Photoshop is the ultimate recolorizing tool because it gives you the power to put a fresh coat of paint on anything. You can repaint your car, change the color of your cabinets, and even recolor your hair. You can also create cartoonish pop art or reverse the color in an image (see Posterizing: Your Ticket to Cartoon Art). The next few pages describe how to do all that and more.
If you’re experimenting with color, start by creating a Hue/Saturation Adjustment layer, which offers a friendly set of sliders that let you change either the overall color of an image or a specific range of colors (see Targeting a Specific Range of Colors). Because you’re working with an Adjustment layer, any color changes take place on a separate layer, leaving the original unharmed. And since a layer mask automatically tags along with the Adjustment layer, you can use it to hide the color change from certain parts of the image.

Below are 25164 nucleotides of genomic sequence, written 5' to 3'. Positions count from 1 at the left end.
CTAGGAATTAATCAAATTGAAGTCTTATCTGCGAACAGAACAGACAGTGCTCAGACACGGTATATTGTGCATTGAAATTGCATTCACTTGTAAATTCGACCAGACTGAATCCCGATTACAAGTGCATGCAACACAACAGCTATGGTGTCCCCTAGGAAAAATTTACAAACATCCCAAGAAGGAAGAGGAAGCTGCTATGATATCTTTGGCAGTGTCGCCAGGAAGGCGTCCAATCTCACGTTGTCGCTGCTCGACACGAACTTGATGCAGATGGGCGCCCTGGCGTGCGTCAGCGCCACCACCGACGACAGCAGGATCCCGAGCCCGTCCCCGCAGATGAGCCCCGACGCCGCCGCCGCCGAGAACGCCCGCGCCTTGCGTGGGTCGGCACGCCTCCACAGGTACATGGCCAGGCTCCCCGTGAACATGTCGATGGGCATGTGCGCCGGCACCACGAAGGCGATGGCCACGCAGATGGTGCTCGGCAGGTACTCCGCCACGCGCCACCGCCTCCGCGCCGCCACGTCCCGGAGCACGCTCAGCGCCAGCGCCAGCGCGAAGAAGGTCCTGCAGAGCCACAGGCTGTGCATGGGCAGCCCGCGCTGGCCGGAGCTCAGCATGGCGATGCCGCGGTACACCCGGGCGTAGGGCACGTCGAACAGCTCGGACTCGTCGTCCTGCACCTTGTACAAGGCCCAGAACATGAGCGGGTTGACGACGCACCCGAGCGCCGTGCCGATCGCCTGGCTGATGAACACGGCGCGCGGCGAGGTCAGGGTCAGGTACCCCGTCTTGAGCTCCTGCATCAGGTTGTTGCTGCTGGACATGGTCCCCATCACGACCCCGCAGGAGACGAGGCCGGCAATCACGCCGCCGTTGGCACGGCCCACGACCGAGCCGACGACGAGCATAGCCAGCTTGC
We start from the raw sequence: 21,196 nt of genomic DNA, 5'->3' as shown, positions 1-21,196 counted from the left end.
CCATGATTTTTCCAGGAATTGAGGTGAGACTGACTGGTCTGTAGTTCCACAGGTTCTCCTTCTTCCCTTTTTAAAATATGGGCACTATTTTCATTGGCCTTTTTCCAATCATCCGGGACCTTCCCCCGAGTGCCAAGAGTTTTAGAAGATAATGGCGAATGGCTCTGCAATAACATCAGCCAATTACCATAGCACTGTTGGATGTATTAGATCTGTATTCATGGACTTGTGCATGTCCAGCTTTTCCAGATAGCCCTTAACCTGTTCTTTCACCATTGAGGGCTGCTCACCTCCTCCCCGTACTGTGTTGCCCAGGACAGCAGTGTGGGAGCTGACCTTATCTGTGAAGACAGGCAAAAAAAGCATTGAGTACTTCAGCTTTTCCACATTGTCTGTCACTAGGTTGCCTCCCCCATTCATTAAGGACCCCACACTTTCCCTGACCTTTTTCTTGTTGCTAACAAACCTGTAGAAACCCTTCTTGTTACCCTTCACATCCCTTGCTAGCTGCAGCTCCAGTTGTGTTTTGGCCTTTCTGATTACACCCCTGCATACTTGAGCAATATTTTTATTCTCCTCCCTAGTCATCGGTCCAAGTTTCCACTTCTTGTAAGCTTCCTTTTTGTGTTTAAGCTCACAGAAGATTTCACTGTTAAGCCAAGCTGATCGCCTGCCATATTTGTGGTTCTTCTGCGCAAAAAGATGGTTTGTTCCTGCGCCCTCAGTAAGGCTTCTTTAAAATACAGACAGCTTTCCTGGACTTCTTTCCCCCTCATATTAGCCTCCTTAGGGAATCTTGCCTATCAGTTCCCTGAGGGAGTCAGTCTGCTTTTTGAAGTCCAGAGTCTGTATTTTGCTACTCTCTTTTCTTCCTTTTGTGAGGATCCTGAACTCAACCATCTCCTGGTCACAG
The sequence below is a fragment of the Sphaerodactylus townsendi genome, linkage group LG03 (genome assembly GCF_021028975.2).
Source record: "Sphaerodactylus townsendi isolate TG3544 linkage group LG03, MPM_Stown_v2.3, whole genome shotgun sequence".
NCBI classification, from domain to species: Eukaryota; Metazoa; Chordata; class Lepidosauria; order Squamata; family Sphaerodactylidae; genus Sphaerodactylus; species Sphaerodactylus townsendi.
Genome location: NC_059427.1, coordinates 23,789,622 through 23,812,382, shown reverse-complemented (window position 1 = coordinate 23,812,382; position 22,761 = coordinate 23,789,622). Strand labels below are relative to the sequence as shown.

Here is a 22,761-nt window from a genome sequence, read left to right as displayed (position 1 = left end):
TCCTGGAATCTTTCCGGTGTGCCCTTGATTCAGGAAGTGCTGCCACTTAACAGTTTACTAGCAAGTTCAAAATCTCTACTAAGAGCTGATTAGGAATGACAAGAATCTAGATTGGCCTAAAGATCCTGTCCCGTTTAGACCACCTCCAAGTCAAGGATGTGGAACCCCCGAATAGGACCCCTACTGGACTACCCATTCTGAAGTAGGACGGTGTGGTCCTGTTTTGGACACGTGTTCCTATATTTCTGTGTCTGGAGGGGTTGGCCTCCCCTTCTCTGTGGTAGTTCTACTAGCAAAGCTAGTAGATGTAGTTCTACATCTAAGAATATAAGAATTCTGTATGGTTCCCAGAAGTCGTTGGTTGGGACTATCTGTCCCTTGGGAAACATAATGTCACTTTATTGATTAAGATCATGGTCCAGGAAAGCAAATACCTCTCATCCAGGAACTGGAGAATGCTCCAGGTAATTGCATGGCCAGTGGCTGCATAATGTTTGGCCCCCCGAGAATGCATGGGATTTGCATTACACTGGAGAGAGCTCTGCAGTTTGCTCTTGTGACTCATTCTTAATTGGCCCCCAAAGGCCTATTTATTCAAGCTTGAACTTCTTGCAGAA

If you select an object or specific area of the image before adding a Hue/Saturation Adjustment layer, you can change the color in just that one spot. Here’s how:
Open an image and create a selection using one of the techniques discussed in Chapter 5.
For example, if you want to change the color of a car, you could use the Quick Selection tool to select the car. Once it’s surrounded by marching ants, you’re ready for the next step.
To practice the following technique, download the file Corvette.jpg from this book’s Missing CD page at ...